“We have created a multistep process where it’s not just influencer marketing. But instead, we’re using our technology, our data, to provide the most transparent sites to deliver on a campaign,” Detert said. “We’re closing the loop. That’s the holy grail of marketing. It’s not just getting people who can speak word-of-mouth about you, but tracking that can lead to higher increase in sales, better sentiment, overall response that’s different than just hoping a TV commercial is watched.”
“If we match back the brand’s personality to the influencer’s personality, we’re seeing a 30 percent lift in engagement in overall ROI [return on investment],” he continued. “All of these things allow for you to activate the best social influencer and then track back to see if it had some sort of impact.”
According to Detert, three tiers — micro, macro and mega — define influencers’ bandwith on social media and determines their ability to move the needle on followers’ purchasing decisions. He urges advertisers to target the macro tier, which includes influencers who typically maintain 50,000 to 2 million followers.
“You want people who have the highest level of engagement — meaning likes, retweets, comments and reshares — versus their total follower count. Celebrities have half a percent of engagement, versus someone who might be a domain expert that has half a million followers,” he explained. “They all have a place in the marketplace. But if you want a digital buy, you wouldn’t necessarily go with the biggest celebrity, unless you plan on surrounding them with a bunch of other smaller influencers.”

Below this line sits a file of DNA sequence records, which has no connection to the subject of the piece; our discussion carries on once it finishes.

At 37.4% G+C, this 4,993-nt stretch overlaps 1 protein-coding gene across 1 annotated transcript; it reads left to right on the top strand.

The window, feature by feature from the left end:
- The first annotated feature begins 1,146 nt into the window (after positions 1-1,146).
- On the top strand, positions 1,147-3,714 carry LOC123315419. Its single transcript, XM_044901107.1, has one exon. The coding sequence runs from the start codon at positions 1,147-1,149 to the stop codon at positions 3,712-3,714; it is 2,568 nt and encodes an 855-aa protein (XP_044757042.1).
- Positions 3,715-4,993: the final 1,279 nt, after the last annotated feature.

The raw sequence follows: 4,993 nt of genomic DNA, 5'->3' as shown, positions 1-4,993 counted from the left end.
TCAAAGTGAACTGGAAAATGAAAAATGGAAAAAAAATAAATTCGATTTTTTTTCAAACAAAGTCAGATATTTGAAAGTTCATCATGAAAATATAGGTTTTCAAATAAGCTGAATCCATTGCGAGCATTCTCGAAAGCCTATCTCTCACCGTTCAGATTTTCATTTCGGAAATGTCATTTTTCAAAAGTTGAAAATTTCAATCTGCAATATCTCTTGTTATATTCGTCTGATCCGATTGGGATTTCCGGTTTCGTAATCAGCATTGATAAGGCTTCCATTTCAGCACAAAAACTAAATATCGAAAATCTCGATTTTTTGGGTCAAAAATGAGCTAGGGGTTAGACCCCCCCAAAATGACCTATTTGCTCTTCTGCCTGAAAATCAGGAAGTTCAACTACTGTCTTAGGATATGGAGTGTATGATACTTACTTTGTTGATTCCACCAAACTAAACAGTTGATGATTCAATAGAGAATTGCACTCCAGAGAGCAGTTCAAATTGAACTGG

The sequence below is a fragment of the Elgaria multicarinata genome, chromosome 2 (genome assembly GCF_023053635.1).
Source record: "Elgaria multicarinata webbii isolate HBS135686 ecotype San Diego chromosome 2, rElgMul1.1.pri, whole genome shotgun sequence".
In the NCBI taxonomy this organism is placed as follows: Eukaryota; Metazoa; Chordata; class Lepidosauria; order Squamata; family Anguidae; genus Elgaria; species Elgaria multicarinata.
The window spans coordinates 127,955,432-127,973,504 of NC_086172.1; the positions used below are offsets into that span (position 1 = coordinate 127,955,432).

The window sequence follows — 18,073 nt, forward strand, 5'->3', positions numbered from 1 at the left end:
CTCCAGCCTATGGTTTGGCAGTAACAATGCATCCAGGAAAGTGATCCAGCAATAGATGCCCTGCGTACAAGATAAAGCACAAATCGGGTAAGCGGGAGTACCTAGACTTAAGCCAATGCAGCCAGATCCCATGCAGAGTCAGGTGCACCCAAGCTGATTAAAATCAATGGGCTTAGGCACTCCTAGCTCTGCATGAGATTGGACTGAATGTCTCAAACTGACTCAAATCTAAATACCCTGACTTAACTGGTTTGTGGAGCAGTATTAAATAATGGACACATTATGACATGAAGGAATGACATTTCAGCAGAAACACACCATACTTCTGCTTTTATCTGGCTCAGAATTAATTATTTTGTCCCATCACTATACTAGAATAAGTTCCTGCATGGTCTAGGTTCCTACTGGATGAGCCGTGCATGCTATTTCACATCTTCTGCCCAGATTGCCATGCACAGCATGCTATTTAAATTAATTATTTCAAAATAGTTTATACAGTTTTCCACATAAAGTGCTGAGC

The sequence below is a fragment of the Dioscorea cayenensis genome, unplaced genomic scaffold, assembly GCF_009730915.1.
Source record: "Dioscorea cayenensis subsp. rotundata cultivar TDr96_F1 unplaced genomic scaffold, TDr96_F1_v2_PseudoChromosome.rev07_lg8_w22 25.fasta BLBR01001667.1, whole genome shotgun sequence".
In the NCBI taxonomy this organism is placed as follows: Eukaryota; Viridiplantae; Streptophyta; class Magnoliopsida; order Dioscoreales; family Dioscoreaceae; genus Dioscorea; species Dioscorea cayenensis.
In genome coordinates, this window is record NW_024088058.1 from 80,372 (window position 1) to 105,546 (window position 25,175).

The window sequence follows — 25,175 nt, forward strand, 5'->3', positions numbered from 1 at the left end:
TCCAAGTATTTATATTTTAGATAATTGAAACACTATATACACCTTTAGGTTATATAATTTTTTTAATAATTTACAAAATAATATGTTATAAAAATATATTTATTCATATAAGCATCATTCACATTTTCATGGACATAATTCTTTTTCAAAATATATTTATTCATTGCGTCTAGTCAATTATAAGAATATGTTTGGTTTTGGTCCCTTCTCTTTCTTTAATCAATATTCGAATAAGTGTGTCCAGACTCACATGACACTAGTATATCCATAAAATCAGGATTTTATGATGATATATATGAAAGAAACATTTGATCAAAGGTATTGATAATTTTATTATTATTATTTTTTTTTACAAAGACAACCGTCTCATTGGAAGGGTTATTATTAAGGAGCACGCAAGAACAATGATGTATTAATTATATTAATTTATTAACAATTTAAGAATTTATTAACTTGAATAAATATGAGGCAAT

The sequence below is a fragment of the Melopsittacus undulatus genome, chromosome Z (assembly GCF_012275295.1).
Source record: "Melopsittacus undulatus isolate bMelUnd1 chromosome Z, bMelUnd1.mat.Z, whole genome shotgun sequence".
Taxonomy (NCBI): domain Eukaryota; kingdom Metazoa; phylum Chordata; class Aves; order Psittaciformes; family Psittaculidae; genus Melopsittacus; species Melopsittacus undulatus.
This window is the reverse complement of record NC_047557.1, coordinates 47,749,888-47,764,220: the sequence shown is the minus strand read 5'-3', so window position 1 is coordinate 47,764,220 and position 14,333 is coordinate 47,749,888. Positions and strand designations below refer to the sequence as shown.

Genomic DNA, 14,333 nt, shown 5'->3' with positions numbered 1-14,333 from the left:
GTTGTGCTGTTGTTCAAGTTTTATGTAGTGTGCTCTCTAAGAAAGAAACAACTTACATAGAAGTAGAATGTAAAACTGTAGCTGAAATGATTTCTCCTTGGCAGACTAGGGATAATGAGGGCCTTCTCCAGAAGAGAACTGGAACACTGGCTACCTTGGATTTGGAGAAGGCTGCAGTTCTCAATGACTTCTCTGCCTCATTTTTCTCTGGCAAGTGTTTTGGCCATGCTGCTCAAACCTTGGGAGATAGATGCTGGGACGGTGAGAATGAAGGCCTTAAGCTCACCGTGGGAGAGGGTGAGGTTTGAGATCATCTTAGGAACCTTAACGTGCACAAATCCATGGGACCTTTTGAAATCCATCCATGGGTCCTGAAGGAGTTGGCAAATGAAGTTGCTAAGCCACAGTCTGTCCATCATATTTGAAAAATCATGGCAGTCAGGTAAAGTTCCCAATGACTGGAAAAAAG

Influential also offers a new standard within the industry that helps brands identify influencers by using demographic, contextual and psychographic information.
“What you want to be able to do is really match people properly through these different methodologies and then be able to create content that’s in the voice of the influencer, but hits all of the things that the brand cares about. Like which hashtag to use, type of sentiment you want to get across, being able to speak to a mommy blogger versus a Gen Z millennial,” Detert said.
Still, the big question remains: Does influencer marketing actually work? Most would agree that it does, because influencers can reach a larger audience than what a traditional ad may target.
“There is no one that I’ve seen that has said, ‘No, it’s not for us.’ There’s too much ROI. There’s too much money you can make off of this,” Detert said. “It’s too integral to the branding, the persona of a brand, to not be on these social platforms and to not integrate or collaborate with a partner that can speak to these audiences.”
The future of influencer marketing
As the power of social media continues to grow, it’s arguably fair to say influencers will continue to have a stronger impact on consumer brand awareness. In turn, brands will be required to shift their strategies, conforming to this new norm as influencer-follower relationships expand.
Soon it’ll be rare to find a brand that doesn’t include influencers within its ad budget, according to Detert.
“This is the year of what we believe to be attribution,” he said. “Basically meaning that when someone puts out a message natively on these different platforms, through a paid media function, you can actually lead back to that person and see the content from the influencer. You’ll actually be able to see if they actually bought the product that’s being advertised.”
Detert also predicts the industry will “become more and more open” and it will be strongly “based off of native content.”
“It’s been fun to watch the journey,” he concluded. “Six years ago, we received $5,000 budgets, if we were lucky. Now, this is a $5 billion- to $10 billion-a-year business.”